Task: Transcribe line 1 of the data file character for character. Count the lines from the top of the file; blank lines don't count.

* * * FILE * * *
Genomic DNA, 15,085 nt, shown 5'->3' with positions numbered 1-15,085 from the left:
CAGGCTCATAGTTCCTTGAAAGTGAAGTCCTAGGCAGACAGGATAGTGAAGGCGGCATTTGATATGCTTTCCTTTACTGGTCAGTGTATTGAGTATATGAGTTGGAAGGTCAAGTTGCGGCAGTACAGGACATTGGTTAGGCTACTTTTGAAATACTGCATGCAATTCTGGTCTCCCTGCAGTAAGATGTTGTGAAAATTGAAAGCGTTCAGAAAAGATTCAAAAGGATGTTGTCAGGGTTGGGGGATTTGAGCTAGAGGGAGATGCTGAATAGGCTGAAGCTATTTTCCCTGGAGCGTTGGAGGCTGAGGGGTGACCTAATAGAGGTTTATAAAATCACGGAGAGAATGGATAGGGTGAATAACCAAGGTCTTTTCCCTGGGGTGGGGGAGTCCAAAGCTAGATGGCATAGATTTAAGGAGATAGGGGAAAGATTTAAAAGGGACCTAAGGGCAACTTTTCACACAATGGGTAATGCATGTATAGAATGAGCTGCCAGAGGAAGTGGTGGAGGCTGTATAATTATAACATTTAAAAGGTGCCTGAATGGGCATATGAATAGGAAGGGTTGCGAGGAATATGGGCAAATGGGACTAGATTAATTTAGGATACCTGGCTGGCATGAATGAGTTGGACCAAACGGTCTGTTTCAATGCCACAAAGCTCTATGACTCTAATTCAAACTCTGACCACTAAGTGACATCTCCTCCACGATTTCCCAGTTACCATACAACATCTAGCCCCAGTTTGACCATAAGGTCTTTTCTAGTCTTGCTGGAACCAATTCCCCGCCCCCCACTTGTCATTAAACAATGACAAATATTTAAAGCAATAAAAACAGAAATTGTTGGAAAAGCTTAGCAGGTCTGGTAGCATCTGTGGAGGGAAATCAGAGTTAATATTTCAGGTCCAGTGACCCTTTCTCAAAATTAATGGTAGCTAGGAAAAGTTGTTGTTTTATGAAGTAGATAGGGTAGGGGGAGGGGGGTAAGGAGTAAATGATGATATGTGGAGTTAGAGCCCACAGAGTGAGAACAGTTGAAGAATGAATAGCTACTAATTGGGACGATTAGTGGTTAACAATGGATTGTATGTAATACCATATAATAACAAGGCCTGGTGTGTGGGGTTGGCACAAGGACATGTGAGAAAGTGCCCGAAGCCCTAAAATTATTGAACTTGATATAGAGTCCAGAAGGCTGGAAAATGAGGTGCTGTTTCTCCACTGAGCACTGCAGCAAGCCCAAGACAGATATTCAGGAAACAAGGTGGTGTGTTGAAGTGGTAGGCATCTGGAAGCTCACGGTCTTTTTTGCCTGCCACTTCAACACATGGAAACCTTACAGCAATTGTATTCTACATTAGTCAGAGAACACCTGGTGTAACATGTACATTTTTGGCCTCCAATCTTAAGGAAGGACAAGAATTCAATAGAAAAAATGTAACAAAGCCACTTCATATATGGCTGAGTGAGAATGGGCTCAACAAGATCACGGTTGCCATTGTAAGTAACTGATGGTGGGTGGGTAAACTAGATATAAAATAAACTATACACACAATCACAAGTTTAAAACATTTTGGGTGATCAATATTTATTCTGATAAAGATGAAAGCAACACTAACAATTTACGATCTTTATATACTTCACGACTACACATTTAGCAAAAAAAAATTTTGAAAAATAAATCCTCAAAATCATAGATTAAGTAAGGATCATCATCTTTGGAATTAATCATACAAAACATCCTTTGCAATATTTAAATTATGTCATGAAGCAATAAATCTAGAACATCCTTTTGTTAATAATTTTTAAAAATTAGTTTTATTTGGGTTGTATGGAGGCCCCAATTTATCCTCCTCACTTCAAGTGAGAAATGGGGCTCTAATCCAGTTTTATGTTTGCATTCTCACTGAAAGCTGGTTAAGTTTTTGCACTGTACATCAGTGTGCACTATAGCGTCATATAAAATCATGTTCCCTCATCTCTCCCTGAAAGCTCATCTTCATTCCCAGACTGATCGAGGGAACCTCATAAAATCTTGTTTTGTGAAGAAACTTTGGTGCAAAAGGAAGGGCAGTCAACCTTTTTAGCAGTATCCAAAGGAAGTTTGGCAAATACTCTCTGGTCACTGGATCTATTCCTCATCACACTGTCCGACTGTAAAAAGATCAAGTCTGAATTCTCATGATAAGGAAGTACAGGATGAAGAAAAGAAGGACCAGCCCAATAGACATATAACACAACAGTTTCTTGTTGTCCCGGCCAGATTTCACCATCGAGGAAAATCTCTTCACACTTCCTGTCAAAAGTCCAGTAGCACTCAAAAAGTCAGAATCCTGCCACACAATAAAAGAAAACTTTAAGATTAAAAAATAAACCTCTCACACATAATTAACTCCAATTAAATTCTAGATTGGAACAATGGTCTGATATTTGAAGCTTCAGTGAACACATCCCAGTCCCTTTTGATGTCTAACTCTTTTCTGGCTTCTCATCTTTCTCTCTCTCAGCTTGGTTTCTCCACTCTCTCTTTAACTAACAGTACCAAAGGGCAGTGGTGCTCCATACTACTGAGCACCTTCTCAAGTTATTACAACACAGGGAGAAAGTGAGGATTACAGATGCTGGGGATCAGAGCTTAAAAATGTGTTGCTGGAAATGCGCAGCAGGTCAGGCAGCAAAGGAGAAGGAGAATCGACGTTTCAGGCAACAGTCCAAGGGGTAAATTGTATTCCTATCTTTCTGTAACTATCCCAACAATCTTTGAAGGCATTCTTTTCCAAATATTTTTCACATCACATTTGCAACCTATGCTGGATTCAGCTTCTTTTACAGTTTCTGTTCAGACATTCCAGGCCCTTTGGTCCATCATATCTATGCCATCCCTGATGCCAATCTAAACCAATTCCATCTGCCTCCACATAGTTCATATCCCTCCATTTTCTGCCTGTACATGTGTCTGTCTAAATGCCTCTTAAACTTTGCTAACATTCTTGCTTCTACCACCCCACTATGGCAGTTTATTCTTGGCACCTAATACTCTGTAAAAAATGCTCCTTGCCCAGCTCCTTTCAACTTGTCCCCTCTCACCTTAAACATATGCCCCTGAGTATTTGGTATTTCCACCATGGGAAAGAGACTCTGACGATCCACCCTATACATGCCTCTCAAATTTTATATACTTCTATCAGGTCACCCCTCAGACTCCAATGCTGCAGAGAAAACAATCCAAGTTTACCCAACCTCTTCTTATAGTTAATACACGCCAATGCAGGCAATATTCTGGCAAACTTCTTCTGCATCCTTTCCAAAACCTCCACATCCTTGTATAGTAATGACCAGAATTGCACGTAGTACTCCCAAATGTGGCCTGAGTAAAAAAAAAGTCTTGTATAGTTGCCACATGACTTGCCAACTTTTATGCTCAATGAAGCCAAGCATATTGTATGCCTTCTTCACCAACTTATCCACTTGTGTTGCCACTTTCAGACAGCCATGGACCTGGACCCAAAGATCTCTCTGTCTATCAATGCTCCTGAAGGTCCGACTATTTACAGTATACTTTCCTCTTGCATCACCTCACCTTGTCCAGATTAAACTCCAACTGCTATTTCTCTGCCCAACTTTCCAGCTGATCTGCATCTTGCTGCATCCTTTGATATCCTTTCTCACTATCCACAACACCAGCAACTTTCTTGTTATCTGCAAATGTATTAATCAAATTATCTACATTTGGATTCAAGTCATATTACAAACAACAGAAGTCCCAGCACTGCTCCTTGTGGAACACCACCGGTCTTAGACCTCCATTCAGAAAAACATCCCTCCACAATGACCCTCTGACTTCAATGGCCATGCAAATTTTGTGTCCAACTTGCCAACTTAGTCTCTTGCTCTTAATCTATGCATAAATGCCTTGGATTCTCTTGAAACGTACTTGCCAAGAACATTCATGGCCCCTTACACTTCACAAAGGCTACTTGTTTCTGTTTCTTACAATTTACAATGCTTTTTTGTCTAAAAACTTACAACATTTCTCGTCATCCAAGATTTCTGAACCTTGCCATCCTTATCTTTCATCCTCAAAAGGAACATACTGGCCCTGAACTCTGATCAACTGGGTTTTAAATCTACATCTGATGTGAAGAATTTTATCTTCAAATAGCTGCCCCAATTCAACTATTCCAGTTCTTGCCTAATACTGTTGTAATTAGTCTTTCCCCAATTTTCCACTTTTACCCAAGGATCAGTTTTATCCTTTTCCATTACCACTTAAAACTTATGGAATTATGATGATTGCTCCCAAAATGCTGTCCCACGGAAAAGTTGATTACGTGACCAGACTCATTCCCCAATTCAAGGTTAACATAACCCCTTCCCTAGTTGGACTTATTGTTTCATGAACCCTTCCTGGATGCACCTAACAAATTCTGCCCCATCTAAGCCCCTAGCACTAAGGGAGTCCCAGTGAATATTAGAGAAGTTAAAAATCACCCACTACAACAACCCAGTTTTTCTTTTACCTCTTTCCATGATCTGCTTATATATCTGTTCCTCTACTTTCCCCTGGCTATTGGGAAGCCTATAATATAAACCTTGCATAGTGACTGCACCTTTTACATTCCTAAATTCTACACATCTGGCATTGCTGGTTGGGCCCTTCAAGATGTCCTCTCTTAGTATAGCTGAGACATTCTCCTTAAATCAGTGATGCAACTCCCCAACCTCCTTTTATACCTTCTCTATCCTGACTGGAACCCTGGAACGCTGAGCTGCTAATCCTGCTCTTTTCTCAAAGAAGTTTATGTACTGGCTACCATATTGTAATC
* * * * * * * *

Genomic DNA, 15,085 nt, shown 5'->3' with positions numbered 1-15,085 from the left: